Thursday, March 10, 2011

Separation Anxiety

Does your dog have separation anxiety?

Dogs are social animals and don't like to be separated from their pack; that's why it's so important to treat coming and going as no big deal.

We now realize the way we treat our dogs has a direct connection to separation anxiety. Often our dogs are cuddled too much, spoiled and have no rules. Our intentions may be good but the results may be anything but.

Your Dog's Basic Needs

All dogs need plenty of exercise every day, mental stimulation and rules to follow. Of course it's important to show your dog affection, but affection is not just about hugging and petting. You can give your dog a massage, a toy, a game of fetch, the occasional treat and a calm environment. Remember affection should only be given when your dog is exhibiting a behaviour you agree with.

Prevent Separation Anxiety

Never pay attention to your dog when leaving or first returning home. The goal is for it to be no big deal that you come and go. This can be a real challenge for people. Just keep in mind that you will be helping your dog cope with your absence if you act more nonchalant about it.

Exercise also makes a big difference. Start the day with a long walk (try for a minimum of 30 minutes). This has wonderful benefits for you too! When you get home, feed your dog and calmly go about your business of getting ready to leave. You don't have to say goodbye, you won't hurt her feelings. You can leave the house feeling good that you have fulfilled your dog's needs for exercise, food and rest. Isn't that better than feeling guilty for leaving?

If you have a high energy dog, a 30 minute walk might not be enough. You will either have to increase the time or increase the intensity of those 30 minutes. You can do that by jogging, rollerblading or biking with your dog. Or find obstacles to go around or climb over such as big rocks, picnic tables or benches. Walking different routes will also add extra mental stimulation (new smells and sights). Maybe even end your walk with a game of fetch in the park or your backyard.

Confidence Building Exercises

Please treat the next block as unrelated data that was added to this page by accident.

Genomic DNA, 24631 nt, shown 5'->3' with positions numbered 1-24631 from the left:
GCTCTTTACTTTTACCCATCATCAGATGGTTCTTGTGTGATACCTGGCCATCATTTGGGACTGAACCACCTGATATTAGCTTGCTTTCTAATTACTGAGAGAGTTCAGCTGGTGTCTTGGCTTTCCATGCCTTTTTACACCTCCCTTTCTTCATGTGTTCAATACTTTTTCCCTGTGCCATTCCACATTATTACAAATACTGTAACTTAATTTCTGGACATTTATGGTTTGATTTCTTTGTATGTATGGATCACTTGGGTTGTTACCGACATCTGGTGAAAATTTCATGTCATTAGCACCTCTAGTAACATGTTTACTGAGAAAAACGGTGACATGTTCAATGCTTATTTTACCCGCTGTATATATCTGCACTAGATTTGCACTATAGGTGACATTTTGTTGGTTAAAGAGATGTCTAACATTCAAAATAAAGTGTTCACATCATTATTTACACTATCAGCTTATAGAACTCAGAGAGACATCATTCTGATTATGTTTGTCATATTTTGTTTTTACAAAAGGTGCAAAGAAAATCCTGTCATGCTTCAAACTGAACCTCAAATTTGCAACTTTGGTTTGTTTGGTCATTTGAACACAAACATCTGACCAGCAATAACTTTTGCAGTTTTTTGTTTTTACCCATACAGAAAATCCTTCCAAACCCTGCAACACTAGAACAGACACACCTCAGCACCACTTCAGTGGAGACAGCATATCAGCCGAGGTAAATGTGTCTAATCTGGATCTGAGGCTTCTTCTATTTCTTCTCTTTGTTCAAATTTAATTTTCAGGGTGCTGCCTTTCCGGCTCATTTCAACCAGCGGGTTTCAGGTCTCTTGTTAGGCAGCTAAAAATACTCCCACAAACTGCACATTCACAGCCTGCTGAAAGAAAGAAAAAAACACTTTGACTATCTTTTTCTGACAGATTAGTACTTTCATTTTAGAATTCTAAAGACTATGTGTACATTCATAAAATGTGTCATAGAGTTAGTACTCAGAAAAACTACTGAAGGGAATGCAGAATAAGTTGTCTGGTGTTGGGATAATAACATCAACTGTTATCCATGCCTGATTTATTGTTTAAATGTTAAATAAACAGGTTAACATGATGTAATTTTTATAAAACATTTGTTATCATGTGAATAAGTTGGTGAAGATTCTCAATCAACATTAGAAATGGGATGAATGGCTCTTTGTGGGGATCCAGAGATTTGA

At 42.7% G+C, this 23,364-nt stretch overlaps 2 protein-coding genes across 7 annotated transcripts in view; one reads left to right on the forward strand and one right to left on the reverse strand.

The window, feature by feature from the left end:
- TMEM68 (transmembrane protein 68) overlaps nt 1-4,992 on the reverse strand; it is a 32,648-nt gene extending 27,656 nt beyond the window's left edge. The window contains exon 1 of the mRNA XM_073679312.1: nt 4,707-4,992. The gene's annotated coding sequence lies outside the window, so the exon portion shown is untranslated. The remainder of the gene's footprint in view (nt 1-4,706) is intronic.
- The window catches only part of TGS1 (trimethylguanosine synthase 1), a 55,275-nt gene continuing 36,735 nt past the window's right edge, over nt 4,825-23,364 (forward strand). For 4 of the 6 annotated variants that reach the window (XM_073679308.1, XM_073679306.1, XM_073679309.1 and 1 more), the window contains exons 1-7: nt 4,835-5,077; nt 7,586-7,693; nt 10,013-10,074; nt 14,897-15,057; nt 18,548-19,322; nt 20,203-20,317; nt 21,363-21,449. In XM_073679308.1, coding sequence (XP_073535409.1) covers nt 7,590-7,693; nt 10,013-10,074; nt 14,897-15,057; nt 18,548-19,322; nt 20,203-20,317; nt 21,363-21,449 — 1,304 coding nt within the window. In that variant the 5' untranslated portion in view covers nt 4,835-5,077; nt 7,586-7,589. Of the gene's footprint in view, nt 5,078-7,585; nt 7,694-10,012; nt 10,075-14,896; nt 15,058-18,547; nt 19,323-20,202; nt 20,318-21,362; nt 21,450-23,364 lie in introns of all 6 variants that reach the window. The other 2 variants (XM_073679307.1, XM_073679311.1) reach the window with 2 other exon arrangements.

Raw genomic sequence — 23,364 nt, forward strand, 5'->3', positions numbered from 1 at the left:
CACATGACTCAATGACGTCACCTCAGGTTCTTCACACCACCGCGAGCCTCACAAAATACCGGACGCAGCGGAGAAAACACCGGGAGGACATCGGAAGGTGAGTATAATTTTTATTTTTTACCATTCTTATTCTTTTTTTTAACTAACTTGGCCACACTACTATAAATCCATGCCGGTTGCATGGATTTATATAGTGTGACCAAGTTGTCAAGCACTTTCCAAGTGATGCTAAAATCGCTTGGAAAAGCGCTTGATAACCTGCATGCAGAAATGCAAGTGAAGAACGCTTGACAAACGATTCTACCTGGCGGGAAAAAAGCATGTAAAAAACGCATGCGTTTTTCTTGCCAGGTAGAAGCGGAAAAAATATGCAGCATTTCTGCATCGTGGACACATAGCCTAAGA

Next time you are out walking find a place where you can safely tie your dog's leash. Walk out of your dog's sight for a few minutes. If your dog whines or barks while you are gone use a verbal correction "shh" in an assertive tone and walk calmly back to her. Continue on your walk and try again at another tree or bench. Once your dog successfully waits for you calmly, you can praise her. It could take many tries but don't give up. Your dog's confidence will build over time.

Also practice going out of the house for short periods of time.  Go out the front door, return by the back door. Do not talk to your dog during this exercise and always remain calm. Remember you can interrupt if she barks or whines with "shh" (or whatever works for you). Your assertive tone is more important that the actual sound or word you use.

Serious Cases of Separation Anxiety

If your dog's anxiety is so severe that she is damaging things and trying to get out of your house, you may consider a crate while you are working on the issue. If you do this you have to gradually get her used to it. This could take days or weeks. A crate should be a safe haven for a dog, not a confinement or punishment. So please if you are going this route, take the time to introduce it properly. And never put your dog in his crate in a rush, it'll benefit you both to be calm about it.

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